"I could not let my father know," she said. "He has no sympathy for any one like that, for any one at all, I think, but me."

"Don't be down-hearted. If you have set your heart on this, I will try to bring it about, God knows! Now let us be less gloomy. Conspirators should smile. That is the cue. Besides, the world is bright. Look at the glow upon the hills."

"I suppose the Semaphore is glistening on the Hill of Pains; but I cannot see it."

He did not understand her.


A few hours after this conversation, Laflamme sought to accomplish his escape. He had lately borne a letter from the Commandant, which permitted him to go from point to point outside the peninsula of Ducos, where the least punished of the political prisoners were kept. He depended somewhat on this for his escape. Carbourd had been more heroic, but then Carbourd was desperate. Laflamme believed more in ability than force. It was ability and money that had won over the captain of the Parroquet, coupled with the connivance of an old member of the Commune, who was now a guard. This night there was increased alertness, owing to the escape of Carbourd; and himself, if not more closely watched, was at least open to quick suspicion owing to his known friendship for Carbourd. He strolled about the fortified enclosure, chatting to fellow prisoners, and waiting for the call which should summon them to the huts. Through years of studied good-nature he had come to be regarded as a contented prisoner. He had no enemies save one among the guards. This man Maillot he had offended by thwarting his continued ill-treatment of a young lad who had been one of the condemned of the Commune, and whose hammock, at last, by order of the Commandant, was slung in Laflamme's hut. For this kindness and interposition the lad was grateful and devoted. He had been set to labour in the nickel mines; but that came near to killing him, and again through Laflamme's pleading he had been made a prisoner of the first class, and so relieved of all heavy tasks. Not even he suspected the immediate relations of Laflamme and Carbourd; nor that Laflamme was preparing for escape.

As Laflamme waited for the summons to huts, a squad of prisoners went clanking by him, manacled. They had come from road-making. These never heard from wife nor child, nor held any commerce with the outside world, nor had any speech with each other, save by a silent gesture—language which eluded the vigilance of the guards. As the men passed, Laflamme looked at them steadily. They knew him well. Some of them remembered his speeches at the Place Vendome. They bore him no ill-will that he did not suffer as they. He made a swift sign to a prisoner near the rear of the column. The man smiled, but gave no answering token. This was part of the unspoken vocabulary, and, in this instance, conveyed the two words: I escape.

A couple of hours later Laflamme rose from a hammock in his hut, and leant over the young lad, who was sleeping. He touched him gently.

The lad waked: "Yes, yes, monsieur."

"I am going away, my friend."

"To escape like Carbourd?"

"Yes, I hope, like Carbourd."

"May I not go also, monsieur? I am not afraid."

"No, lad. If there must be death one is enough. You must stay. Good-bye."

"You will see my mother? She is old, and she grieves."

"Yes, I will see your mother. And more; you shall be free. I will see to that. Be patient, little comrade. Nay, nay, hush! . . . No, thanks. Adieu!" He put his hands on the lad's shoulder and kissed his forehead.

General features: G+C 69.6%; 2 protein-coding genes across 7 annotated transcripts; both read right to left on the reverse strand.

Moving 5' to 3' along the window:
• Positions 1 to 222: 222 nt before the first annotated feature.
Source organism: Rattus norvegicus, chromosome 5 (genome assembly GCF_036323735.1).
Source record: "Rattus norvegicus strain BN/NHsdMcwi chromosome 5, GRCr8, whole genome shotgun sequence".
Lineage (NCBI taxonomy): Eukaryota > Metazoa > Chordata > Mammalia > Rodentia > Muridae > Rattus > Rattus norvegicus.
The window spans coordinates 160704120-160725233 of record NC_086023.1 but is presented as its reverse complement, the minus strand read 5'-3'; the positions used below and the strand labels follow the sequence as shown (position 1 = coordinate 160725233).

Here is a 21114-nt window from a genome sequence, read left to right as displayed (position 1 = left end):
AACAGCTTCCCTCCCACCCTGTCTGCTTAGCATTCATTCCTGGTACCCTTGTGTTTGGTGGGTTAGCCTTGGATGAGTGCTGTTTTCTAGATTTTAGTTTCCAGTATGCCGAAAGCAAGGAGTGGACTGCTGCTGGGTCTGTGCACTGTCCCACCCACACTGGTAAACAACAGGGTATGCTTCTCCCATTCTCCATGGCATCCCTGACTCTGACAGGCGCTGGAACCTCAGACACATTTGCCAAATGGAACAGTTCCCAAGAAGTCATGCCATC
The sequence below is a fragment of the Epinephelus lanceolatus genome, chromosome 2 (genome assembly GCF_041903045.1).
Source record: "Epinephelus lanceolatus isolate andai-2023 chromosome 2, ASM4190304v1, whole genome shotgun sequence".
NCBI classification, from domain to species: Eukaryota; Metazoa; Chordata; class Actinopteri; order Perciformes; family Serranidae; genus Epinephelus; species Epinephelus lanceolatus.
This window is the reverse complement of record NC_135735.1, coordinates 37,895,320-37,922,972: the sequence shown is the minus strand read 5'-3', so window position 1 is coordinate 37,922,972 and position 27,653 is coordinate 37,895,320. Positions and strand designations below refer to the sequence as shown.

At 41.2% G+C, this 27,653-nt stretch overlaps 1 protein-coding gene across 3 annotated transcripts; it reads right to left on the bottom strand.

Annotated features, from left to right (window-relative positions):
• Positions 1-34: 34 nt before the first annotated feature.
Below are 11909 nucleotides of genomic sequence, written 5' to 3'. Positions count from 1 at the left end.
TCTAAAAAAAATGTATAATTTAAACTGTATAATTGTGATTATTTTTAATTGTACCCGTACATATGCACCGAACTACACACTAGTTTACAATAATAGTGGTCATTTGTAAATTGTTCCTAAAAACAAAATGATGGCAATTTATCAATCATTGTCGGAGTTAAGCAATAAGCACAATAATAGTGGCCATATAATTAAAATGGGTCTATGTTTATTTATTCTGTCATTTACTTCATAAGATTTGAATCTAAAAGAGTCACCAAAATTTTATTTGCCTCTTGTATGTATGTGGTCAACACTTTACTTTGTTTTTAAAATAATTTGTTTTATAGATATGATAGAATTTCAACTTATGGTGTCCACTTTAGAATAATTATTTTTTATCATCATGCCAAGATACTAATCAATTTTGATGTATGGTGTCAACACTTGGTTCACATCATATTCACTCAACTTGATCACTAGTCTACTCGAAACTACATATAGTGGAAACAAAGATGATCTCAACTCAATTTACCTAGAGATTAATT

"I wish I had died at the Barricades. But, yes, I will be brave—be sure of that."

"You shall not die—you shall live in France, which is better. Once more, adieu!" Laflamme passed out. It was raining. He knew that if he could satisfy the first sentinel he should stand a better chance of escape, since he had had so much freedom of late; and to be passed by one would help with others. He went softly, but he was soon challenged.

"Halt! Who goes there?"

"Condemned of the Commune—by order."

"Whose order?"

"That of the Commandant."

"Advance order."

The sentinel knew him. "Ah, Laflamme," he said, and raised the point of his bayonet. The paper was produced. It did not entitle him to go about at night, and certainly not beyond the enclosure without a guard—it was insufficient. In unfolding the paper Laflamme purposely dropped it in the mud. He hastily picked it up, and, in doing so, smeared it. He wiped it, leaving the signature comparatively plain—nothing else. "Well," said the sentinel, "the signature is right. Where do you go?"

"To Government House."

"I do not know that I should let you pass. But—well, look out that the next sentinel doesn't bayonet you. You came on me suddenly."

The next sentinel was a Kanaka. The previous formula was repeated. The Kanaka examined the paper long, and then said: "You cannot pass."

"But the other sentinel passed me. Would you get him into trouble?"

The Kanaka frowned, hesitated, then said: "That is another matter. Well, pass."

Twice more the same formula and arguments were used. At last he heard a voice in challenge that he knew. It was that of Maillot. This was a more difficult game. His order was taken with a malicious sneer by the sentinel. At that instant Laflamme threw his arms swiftly round the other, clapped a hand on his mouth, and, with a dexterous twist of leg, threw him backward, till it seemed as if the spine of the soldier must break. It was impossible to struggle against this trick of wrestling, which Laflamme had learned from a famous Cornish wrestler, in a summer spent on the English coast.